kidnapers--a military policeman--as he was calling the girl's family. 
 
In the second case, 13-year-old Paula Zamboni was kidnaped on April 24 
in the Minas Gerais town of Alem Paraiba, on the boundary with Rio de 
Janeiro state.  After monitoring telephone calls made to the girl's 
family, Minas Gerais police determined that she was being held in a Rio 
de Janeiro suburb.  A squad of Minas Gerais policemen crossed state 
lines to raid the house where Zamboni was being held, freeing Zamboni 
and arresting three of her captors:  two active duty Rio de Janeiro 
military policemen and one former military policeman.  These two high-
profile cases prompted public outrage, and led Rio de Janeiro Governor 
Marcello Alencar to declare a crackdown on the state police, vowing 
publicly to abolish the antikidnaping division if it did not improve its 
performance. 
 
In a move praised by many human rights advocates, President Cardoso 
submitted to Congress on August 29 a bill recognizing, and assuming 
government responsibility for, the deaths of 136 political activists who 
disappeared during the military regime.  Both houses of Congress passed 
legislation signed by the President on December 4 which obligates the 
Government to pay indemnities of between $110,000 to $160,000 (100-
150,000 reais) to each of the families.  President Cardoso stated that 
it was the State's responsibility to recognize and make restitution for 
excesses committed during the military regime.  He dismissed, however, 
any possibility of the Government investigating the circumstances of 
those who disappeared, saying that would violate the August 28, 1979, 
Amnesty Law. 
 
  c.  Torture and Other Cruel, Inhuman, or Degrading Treatment or 
Punishment 
 
The Constitution prohibits torture and contains severe legal penalties 
for torture or acquiescence in it, but the Penal Code fails to define 
torture.  In June 1994, a divided Supreme Court ruled on a torture case; 
five justices voted to absolve a policeman, based on the argument that 
Congress had failed to incorporate torture into the Penal Code, but six 
justices prevailed, convicting the defendant based on the statutes 
defining norms of juvenile justice, which do specify penalties for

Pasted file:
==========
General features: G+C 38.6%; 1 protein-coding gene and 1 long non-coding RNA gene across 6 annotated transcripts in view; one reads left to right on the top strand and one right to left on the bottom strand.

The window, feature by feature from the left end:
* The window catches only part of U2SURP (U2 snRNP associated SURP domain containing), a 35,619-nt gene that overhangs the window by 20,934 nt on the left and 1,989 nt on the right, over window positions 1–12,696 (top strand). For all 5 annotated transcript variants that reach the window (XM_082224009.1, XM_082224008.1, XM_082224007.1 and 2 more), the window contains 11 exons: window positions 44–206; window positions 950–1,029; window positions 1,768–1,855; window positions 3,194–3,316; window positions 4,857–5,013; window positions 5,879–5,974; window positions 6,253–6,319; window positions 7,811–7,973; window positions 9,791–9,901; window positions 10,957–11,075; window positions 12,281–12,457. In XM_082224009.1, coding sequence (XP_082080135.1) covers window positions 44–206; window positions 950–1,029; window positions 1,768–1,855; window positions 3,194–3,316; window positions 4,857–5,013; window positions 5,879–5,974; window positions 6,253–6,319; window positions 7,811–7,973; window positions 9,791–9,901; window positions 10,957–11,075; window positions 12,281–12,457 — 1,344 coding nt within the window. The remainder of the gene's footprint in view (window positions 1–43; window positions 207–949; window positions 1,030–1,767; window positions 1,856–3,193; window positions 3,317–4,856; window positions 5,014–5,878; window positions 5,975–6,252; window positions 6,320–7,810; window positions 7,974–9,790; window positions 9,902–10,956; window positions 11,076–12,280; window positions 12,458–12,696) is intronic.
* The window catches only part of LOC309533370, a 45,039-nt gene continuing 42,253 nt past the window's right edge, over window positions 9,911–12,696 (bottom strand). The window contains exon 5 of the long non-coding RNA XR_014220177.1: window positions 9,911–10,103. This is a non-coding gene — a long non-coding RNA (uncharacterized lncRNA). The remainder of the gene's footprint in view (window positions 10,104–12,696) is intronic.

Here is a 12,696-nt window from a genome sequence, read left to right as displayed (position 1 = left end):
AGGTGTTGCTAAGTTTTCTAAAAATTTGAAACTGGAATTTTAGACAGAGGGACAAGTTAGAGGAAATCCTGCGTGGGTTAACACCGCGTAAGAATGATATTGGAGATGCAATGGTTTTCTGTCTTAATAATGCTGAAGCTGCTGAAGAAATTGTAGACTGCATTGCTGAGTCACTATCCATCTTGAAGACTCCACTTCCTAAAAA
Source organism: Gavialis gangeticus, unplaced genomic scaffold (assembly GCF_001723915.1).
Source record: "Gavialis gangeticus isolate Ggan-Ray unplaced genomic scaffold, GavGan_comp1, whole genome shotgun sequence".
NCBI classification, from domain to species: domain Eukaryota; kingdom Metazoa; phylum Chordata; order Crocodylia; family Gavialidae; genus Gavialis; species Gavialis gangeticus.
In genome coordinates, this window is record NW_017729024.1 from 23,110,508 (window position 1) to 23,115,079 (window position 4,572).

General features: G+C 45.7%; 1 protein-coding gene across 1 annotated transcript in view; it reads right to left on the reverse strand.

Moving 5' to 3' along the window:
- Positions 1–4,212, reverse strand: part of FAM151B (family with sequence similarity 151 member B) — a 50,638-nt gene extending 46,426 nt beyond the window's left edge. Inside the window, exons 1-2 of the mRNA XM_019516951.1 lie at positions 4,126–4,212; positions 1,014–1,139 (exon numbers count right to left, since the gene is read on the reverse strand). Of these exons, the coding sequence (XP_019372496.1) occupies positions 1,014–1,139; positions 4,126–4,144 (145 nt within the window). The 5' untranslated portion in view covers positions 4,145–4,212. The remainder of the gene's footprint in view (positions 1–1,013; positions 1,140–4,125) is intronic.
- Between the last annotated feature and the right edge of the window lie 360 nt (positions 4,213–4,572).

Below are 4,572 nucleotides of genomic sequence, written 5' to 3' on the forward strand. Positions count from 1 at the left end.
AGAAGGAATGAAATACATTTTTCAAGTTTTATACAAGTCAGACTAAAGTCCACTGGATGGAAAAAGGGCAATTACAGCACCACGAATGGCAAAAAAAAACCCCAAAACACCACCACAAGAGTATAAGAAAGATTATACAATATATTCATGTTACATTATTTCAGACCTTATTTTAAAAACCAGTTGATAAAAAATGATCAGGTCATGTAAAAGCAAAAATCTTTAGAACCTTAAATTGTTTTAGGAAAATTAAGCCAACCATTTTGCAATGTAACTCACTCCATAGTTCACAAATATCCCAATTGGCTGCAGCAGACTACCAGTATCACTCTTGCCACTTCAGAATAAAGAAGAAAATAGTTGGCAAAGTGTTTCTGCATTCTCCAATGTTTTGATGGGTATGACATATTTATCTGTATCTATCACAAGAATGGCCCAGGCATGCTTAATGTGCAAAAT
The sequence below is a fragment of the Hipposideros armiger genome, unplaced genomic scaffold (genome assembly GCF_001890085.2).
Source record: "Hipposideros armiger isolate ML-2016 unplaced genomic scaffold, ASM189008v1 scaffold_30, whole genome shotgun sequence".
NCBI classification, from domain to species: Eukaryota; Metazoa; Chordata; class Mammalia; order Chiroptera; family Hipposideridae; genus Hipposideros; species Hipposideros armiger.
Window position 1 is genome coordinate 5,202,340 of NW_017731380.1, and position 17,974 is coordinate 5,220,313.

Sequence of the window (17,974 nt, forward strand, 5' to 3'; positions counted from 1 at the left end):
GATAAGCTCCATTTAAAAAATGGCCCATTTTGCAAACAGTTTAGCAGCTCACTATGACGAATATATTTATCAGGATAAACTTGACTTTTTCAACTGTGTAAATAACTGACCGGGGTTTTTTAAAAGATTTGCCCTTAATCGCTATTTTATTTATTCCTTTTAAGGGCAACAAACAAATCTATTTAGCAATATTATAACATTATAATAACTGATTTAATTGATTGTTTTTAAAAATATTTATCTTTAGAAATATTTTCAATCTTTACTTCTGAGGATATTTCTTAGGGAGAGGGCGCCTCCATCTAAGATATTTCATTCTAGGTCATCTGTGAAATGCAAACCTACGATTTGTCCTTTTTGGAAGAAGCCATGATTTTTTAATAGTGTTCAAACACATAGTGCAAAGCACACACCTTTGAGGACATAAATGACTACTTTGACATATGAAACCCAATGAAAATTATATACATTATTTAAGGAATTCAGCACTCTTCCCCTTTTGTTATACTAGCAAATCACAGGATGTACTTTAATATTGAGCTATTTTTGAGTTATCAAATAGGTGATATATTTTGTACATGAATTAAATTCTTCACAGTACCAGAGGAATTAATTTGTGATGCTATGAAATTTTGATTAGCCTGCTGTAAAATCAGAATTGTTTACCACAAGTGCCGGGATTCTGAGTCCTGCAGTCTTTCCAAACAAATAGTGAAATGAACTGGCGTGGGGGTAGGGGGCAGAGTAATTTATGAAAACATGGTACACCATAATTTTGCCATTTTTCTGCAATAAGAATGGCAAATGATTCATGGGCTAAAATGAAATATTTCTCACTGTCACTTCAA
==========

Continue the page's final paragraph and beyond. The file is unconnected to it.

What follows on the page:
torture.  The victim was a minor when he was beaten into confessing to a 
crime in 1991. 
 
There are frequent credible reports that police beat and torture 
criminal suspects to extract information, confessions, or money.  The 
Government estimated in its 1994 Report on the Internal Human Rights 
Situation that fewer than 10 percent of cases of mistreatment by police 
are reported.  Victims are generally poor, uneducated about their 
rights, and--most of all--afraid to come forward for fear of reprisals. 
 
In late 1994, the Government sent in the armed forces to control crime 
in Rio de Janeiro, placing civil and military police forces under the 
command of a general.  "Operation Rio," the joint military-police 
operation to seize arms and illegal drugs in Rio's slums, was popular 
with the city's residents, although there were credible reports that 
slum occupants were harassed and beaten.  Slum resident Francisco Jose 
Reis de Oliveira complained of having been beaten, suffocated, and 
subjected to electric shocks.  An examination performed by the police 
medical service found marks on Oliveira's body but no conclusive proof 
of torture.  A Catholic priest, Olinto Pergoraro, complained that his 
chapel in Borel, where the army established an operational base, was 
used as a place to torture residents, but the army vigorously denied any 
involvement in torture. 
 
The reopening of the investigation into the disappearance of Jorge 
Antonio Carelli (see Section 1.b.) led the chief of the civil police in 
Rio de Janeiro, Helio Luz, to lament publicly that torture has long been 
a common practice of the Brazilian police, declaring that society had 
accepted torture as a just punishment for common criminals and a